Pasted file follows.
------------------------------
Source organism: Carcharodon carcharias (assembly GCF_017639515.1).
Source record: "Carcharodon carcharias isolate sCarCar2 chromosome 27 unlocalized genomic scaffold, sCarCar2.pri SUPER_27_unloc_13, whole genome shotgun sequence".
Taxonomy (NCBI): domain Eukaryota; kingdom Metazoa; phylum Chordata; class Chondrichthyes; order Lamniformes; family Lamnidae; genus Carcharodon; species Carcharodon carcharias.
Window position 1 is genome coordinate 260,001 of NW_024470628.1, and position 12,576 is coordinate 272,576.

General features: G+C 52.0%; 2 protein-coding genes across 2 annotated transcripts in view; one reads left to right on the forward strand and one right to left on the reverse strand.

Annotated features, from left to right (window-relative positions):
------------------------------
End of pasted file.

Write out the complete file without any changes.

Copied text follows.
Source organism: Carcharodon carcharias (assembly GCF_017639515.1).
Source record: "Carcharodon carcharias isolate sCarCar2 chromosome 27 unlocalized genomic scaffold, sCarCar2.pri SUPER_27_unloc_13, whole genome shotgun sequence".
Taxonomy (NCBI): domain Eukaryota; kingdom Metazoa; phylum Chordata; class Chondrichthyes; order Lamniformes; family Lamnidae; genus Carcharodon; species Carcharodon carcharias.
Window position 1 is genome coordinate 260,001 of NW_024470628.1, and position 12,576 is coordinate 272,576.

General features: G+C 52.0%; 2 protein-coding genes across 2 annotated transcripts in view; one reads left to right on the forward strand and one right to left on the reverse strand.

Annotated features, from left to right (window-relative positions):